Barry Diller's USA Interactive (USAI) just keeps on buying. Less than a week after agreeing to pay $578 million in cash and stock for time-share company Interval International, Diller offered $4.5 billion to buy the minority stakes that USA Interactive doesn't already own in Expedia, Ticketmaster, and Hotels.com.
The bids are part of Diller's strategy to become a bigger player in the TV and online shopping, ticketing, and travel businesses. The company currently runs the Home Shopping Network, and earlier this year launched a Travel Channel on cable to link to its travel Web sites. USA's Ticketmaster is already selling theater tickets to consumers who book travel on Expedia. The offers, valued at a 7.5% premium over the individual companies' stock prices on May 31, could still be rebuffed by the public companies.
And Diller is unlikely to stop buying. With $3.5 billion in cash and securities following the sale of USA's TV studio to Vivendi Universal, Diller has a war chest that he says he will use to build the company through acquisitions. Embattled Edison Schools (EDSN), the nation's No. 1 operator of for-profit schools, secured a crucial lifeline on June 4 when Merrill Lynch and Chelsey Capital agreed to provide it with $40 million in fresh funding. Without it, Edison would have had to pull out of the nation's biggest experiment in school privatization, scheduled to start in Philadelphia this fall. Edison will use most of the money to take over 20 deeply troubled public schools it will operate. Despite the infusion, Edison--which has yet to make a profit in its 10 years--still must prove it is a viable business. Just when it looked like auto sales were going to surge beyond expectations this year, car buyers stalled out in May. Industry sales tumbled 6% last month, with General Motors (GM) and Ford (F) taking the worst hit, each with a 12% decline. Analysts say strong sales in the first quarter may have cannibalized demand in the second quarter. Consumers may also be balking at new charges for options that once were standard on cars. So expect GM and Ford to continue spending on incentives to regain market share. Although GM has vowed to hold its stake of the U.S. market at 28%, it fell to 26% in May. In a bid to enhance its oversight of Fannie Mae (FNM) and Freddie Mac (FRE), the federal agency that regulates the mortgage-finance companies set new corporate governance standards for them. The Office of Federal Housing Enterprise Oversight is insisting that Fannie and Freddie must establish audit and compensation committees for their boards of directors, comply with the New York Stock Exchange's audit rules, and maintain written conflict-of-interest standards. Since Fannie and Freddie already do some of the things the new standards require, the companies said they were generally "comfortable" with most of its provisions. Federal Energy Regulatory Commission Chairman Patrick Wood III upped the ante in his investigation into the possible manipulation of Western energy markets. In an unexpectedly aggressive move, FERC issued an order threatening to take away the right to charge market-based rates from four energy traders unless they provide the agency with details of their trading activity in 2000 and 2001. The companies cited by FERC--El Paso Electric (EE), Portland General Electric (PGB), Avista (AVA), and Williams Energy Marketing & Trading (WMB)--are expected to comply with the agency's request within the required 10-day period. FERC's move was perceived as a response to pressure from California Democrats and others who fault Enron and fellow energy traders for their state's rolling power shortages two years ago. The west coast sun rarely shines for tobacco companies--and on June 5, the industry's biggest player, Philip Morris (MO), was dealt another setback there. The Oregon Court of Appeals rejected the company's appeal of a 1999 verdict in the death of lifelong Marlboro smoker Jesse Williams, reinstating a $79.5 million punitive jury verdict. Philip Morris immediately said it would appeal. Supporters noted that despite setbacks in Oregon and California, tobacco companies have won the majority of similar cases in other regions. "There's a pocket of a problem you can't ignore," says Salomon Smith Barney analyst Bonnie Herzog, who's maintaining her "buy" rating on the stock. -- General Motors Chairman Jack Smith plans to retire next year at age 65.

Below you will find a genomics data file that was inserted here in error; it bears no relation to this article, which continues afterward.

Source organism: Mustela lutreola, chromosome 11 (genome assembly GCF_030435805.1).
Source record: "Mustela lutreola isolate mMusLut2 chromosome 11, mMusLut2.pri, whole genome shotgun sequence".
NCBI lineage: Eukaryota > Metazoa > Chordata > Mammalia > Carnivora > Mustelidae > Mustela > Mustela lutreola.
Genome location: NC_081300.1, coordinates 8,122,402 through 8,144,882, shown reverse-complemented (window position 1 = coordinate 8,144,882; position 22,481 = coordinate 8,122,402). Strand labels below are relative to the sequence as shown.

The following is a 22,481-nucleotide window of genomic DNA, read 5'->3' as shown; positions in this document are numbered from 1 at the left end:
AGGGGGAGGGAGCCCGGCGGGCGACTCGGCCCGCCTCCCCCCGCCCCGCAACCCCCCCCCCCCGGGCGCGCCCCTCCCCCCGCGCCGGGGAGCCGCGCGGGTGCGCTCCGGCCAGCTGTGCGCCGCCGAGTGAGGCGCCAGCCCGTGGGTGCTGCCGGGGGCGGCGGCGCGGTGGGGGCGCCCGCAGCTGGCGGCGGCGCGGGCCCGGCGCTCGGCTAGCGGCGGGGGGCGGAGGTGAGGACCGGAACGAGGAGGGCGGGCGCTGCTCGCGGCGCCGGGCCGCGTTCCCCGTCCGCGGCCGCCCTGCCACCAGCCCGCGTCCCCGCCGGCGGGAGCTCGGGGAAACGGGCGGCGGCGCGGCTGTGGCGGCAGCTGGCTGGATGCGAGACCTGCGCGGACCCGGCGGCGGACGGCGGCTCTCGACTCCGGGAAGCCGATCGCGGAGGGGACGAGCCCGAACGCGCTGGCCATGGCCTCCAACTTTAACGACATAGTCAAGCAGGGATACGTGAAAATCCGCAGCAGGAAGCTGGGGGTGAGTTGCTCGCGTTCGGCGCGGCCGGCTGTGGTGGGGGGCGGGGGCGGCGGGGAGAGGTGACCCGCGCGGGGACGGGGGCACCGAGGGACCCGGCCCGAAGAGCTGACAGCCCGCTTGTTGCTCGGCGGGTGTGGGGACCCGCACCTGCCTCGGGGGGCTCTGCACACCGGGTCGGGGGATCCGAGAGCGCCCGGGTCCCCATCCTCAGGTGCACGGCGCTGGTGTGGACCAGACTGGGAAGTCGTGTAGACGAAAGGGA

-- Coca-Cola is paying $100 million to rename Enron Field for Minute Maid orange juice.
-- Dell Computer's board authorized the buyback of 250 million more shares. Shares of Perot Systems (PER) fell 19.1%, to $14.55, on June 5 after California State Senator Joseph Dunn (D) alleged the Plano (Tex.)-based technology services company aided power companies in manipulating energy prices in the state. Perot Systems, whose founder and chairman is H. Ross Perot, denies the allegations.